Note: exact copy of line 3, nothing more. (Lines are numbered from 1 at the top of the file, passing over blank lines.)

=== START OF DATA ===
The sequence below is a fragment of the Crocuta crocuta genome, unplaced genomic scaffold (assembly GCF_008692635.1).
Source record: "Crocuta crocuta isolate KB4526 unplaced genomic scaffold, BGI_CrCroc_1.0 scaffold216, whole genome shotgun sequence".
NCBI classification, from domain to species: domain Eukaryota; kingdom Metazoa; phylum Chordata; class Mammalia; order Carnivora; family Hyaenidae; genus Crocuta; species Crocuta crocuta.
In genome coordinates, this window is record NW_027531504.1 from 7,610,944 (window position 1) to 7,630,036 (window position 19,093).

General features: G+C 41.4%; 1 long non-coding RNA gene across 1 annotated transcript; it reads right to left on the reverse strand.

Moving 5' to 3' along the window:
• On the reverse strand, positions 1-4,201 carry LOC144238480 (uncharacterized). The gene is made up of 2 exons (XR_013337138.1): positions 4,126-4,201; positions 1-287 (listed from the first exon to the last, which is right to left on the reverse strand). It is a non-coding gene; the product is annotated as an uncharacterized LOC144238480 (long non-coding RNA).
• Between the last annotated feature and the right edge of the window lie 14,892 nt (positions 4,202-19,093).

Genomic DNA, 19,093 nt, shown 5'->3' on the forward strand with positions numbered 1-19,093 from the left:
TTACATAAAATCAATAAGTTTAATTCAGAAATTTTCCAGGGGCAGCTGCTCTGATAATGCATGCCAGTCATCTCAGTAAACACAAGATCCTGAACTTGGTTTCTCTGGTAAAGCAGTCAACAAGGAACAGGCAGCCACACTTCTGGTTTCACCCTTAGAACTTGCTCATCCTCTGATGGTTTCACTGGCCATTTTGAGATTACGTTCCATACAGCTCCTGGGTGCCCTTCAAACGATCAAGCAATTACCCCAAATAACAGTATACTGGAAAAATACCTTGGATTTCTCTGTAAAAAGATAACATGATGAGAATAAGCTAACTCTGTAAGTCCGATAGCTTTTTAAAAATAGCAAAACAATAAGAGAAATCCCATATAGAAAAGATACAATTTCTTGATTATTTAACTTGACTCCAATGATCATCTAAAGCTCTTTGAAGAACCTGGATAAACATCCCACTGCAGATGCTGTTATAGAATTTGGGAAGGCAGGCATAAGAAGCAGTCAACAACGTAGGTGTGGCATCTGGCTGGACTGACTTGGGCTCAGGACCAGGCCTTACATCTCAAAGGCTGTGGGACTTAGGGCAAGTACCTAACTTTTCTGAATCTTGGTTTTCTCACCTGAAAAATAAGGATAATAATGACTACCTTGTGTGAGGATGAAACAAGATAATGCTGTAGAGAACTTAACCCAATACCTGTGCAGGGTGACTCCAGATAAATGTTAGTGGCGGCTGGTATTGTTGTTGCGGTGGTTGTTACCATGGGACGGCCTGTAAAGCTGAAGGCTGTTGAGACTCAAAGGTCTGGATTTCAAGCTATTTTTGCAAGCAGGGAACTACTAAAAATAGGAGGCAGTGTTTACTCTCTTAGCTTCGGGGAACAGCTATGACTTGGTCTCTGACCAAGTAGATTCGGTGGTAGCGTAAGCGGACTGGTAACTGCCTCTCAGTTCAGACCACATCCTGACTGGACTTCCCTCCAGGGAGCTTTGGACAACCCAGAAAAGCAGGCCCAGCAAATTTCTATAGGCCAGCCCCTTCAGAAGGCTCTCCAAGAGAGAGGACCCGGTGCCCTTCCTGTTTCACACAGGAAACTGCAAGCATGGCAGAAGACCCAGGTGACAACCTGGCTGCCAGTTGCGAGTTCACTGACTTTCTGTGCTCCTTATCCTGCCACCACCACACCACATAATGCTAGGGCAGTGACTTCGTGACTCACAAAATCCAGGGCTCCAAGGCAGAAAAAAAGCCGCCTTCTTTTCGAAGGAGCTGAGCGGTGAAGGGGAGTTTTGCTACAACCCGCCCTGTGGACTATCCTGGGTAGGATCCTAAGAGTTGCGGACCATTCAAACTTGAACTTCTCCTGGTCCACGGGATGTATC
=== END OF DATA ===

NCBI classification, from domain to species: domain Eukaryota; kingdom Metazoa; phylum Chordata; class Mammalia; order Carnivora; family Hyaenidae; genus Crocuta; species Crocuta crocuta.